Antigone (Brecht)

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Antigone, also known as The Antigone of Sophocles, is an adaptation by the German dramatist Bertolt Brecht of Hölderlin's translation of Sophocles' tragedy. It was first performed at the Chur Stadttheater in Switzerland in 1948, with Brecht's second wife Helene Weigel, in the lead role. This was Brecht's first directorial collaboration with Caspar Neher.

Productions[edit]

Ratan Thiyam directed a Manipuri language-adaptation of the play in 1986.[1]

A 1951 production of Antigone at the Griez showed a new prologue written by Brecht in which Antigone, Tiresias, and Creon appear onstage and Tiresias gives an explication of the play. He instructs the audience to analyze the play and observe how humanity rose up against barbarism.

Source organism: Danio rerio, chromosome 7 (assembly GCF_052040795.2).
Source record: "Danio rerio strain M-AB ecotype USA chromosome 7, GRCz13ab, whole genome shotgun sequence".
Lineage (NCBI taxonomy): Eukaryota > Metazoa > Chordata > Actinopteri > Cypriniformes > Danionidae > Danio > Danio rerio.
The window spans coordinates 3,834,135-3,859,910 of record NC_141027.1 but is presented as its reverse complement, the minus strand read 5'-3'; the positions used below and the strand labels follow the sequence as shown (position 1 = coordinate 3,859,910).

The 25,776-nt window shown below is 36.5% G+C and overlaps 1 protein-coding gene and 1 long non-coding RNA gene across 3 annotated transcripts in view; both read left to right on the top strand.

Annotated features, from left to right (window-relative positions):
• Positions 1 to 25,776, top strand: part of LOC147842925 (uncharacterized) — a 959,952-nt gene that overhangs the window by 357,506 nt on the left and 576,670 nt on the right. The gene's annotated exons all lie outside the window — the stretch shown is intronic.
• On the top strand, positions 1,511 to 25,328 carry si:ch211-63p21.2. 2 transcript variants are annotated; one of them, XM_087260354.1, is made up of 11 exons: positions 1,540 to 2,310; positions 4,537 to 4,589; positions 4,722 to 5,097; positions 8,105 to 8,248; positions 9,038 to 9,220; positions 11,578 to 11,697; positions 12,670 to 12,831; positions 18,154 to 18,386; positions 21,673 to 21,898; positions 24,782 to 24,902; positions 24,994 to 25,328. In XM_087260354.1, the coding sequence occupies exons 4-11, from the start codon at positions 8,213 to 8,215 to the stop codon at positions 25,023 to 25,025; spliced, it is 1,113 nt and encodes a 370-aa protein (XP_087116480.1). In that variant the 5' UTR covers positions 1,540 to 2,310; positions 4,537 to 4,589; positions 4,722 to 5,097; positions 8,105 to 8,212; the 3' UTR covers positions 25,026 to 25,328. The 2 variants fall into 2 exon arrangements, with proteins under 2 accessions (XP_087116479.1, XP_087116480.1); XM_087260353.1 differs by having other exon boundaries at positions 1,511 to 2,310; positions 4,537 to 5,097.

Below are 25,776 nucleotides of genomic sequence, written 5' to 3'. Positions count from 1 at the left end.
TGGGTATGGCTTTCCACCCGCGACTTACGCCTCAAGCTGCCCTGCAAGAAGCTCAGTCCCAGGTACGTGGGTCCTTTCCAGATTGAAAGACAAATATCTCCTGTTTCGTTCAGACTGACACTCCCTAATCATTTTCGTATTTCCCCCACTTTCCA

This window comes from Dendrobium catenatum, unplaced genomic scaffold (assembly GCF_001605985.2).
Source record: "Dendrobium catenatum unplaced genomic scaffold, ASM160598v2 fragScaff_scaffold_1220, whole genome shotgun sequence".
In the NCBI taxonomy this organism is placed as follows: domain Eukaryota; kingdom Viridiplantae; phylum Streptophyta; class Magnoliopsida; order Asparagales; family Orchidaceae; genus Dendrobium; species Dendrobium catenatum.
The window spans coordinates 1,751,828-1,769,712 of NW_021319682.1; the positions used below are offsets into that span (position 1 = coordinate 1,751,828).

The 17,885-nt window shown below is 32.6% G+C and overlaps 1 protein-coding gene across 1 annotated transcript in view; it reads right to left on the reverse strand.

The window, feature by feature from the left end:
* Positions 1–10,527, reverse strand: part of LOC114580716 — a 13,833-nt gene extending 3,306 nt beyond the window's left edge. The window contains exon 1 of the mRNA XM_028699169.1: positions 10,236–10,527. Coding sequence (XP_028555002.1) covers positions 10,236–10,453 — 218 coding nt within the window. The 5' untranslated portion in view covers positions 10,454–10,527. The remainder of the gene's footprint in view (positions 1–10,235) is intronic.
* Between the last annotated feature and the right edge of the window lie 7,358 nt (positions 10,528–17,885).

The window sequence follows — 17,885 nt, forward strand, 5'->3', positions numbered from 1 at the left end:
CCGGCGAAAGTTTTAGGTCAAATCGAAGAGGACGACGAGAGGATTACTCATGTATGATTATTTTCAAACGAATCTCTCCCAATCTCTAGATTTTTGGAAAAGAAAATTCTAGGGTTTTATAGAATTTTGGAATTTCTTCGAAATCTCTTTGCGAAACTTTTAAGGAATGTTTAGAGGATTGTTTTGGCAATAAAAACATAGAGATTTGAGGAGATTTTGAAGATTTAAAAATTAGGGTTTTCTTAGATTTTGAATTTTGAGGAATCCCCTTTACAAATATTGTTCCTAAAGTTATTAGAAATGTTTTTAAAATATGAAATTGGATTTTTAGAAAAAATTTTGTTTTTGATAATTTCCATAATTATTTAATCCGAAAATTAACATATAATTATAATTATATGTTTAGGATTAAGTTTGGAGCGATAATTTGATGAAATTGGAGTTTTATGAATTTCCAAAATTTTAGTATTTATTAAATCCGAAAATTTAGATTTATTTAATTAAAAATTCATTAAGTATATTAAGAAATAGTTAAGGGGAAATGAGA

Differences From Original Antigone[edit]

Theatrical Style[edit]

References[edit]

Educational Theatre Journal, Vol. 24, No. 1 (Mar., 1972), pp. 47-68

The Tulane Drama Review, Vol. 2, No. 1 (Nov., 1957), pp. 39-45